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On mobile, more challenging games mean more money

Throughout the last year, Supercell's fortress defense game "Clash of Clans" and King Digital's "Candy Crush Saga" vied for the title of highest grossing free-to-play mobile game. This year, "Clash of Clans" has been decisively dominant.

At first, it might simply seem like a battle between two tremendously successful outliers. But the outcome may indicate what type of game will entice users to spend money in the future.

A woman plays the "Clash of Clans" from computer game maker Supercell on a tablet computer.
Vesa Moilanen | AFP | Getty Images
A woman plays the "Clash of Clans" from computer game maker Supercell on a tablet computer.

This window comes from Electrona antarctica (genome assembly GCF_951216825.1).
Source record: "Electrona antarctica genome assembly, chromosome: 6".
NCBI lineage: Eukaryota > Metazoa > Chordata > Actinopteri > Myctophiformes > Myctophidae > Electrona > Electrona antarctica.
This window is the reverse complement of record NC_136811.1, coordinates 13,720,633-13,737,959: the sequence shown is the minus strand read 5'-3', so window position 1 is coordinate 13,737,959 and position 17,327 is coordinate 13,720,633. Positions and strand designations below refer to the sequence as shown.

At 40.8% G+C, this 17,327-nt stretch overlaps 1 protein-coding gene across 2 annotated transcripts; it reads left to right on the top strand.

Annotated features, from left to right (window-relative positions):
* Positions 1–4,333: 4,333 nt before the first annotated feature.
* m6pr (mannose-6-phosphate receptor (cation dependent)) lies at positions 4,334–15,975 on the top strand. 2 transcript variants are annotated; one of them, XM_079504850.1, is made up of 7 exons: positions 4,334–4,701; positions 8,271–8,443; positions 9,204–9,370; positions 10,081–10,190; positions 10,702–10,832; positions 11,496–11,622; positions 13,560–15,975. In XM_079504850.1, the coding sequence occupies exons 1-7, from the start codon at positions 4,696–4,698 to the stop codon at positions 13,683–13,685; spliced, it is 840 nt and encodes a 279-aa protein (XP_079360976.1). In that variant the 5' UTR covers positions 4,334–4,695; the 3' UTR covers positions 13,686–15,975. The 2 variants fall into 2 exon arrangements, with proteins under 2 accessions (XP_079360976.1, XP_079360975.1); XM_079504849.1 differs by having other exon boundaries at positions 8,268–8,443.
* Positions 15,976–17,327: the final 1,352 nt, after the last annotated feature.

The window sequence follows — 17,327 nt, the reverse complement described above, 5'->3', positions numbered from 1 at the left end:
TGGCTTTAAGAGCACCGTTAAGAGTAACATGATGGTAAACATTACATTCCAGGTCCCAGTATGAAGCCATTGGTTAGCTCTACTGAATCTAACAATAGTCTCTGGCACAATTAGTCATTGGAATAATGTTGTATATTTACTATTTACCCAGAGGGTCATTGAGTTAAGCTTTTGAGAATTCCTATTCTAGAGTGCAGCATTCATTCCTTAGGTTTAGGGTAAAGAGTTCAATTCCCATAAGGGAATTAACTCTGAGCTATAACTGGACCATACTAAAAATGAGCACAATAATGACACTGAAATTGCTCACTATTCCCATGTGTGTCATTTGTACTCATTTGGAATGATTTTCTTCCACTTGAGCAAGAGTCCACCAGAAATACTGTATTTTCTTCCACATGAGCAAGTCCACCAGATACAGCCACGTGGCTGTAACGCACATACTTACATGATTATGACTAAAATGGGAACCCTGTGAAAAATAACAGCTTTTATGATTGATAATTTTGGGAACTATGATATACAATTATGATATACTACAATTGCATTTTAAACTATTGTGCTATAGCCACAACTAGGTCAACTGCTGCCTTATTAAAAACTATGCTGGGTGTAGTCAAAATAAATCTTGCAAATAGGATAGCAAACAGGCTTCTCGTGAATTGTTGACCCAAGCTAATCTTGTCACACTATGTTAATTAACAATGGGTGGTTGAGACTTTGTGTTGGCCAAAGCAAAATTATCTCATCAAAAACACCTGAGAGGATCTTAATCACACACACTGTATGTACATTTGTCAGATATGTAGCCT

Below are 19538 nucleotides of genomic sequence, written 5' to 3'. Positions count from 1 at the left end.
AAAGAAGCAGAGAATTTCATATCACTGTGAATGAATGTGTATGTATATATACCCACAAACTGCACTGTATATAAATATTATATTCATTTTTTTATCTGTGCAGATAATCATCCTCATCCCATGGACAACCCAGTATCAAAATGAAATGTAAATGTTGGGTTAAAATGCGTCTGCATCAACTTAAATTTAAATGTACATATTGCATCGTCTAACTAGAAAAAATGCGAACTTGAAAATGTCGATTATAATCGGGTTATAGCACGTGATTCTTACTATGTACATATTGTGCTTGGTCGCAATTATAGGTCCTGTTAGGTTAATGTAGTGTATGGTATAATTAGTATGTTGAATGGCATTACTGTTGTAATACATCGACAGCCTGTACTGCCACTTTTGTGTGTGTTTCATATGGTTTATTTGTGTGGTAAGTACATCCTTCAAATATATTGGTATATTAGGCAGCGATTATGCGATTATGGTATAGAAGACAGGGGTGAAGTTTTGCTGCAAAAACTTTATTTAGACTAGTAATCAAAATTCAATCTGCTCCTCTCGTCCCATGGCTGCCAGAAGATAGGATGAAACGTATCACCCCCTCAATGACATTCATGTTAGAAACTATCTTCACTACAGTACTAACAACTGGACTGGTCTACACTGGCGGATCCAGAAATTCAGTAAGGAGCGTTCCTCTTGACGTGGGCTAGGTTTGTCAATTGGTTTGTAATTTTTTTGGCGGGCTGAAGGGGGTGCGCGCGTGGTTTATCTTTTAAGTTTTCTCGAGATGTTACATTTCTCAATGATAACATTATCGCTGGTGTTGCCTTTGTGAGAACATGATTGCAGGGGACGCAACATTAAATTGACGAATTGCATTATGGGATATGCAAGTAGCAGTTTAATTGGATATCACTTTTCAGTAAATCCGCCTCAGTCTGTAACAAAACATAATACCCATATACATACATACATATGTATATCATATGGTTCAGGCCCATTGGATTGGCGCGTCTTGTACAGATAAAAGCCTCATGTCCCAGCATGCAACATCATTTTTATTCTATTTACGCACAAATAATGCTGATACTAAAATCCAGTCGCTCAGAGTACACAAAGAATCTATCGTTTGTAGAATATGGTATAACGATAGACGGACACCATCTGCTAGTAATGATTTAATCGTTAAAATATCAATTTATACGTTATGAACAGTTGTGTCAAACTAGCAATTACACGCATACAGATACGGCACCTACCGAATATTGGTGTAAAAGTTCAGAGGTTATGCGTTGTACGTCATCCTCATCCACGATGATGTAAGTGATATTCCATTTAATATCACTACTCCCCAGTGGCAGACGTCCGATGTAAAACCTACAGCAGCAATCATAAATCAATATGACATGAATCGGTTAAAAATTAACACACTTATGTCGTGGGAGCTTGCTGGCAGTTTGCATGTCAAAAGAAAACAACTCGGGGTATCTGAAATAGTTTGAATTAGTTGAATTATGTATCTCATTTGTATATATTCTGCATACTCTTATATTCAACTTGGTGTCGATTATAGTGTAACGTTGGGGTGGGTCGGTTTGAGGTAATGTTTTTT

The market for so-called midcore games like "Clash of Clans" is growing as gamers seek a deeper experience from free-to-play titles, say analysts. To be sure, casual games like "Candy Crush Saga" remain immensely lucrative. But mobile developers are discovering that more immersive game play increases engagement—and engaged gamers spend more money on virtual goods.

The distinction between casual and midcore games can look fuzzy at first, but it matters. Research firm Newzoo estimates that global revenue for more challenging midcore games accounted for $3.8 billion of the total $14.9 billion mobile market last year. That's nearly double the $2 billion in revenue they had the previous year.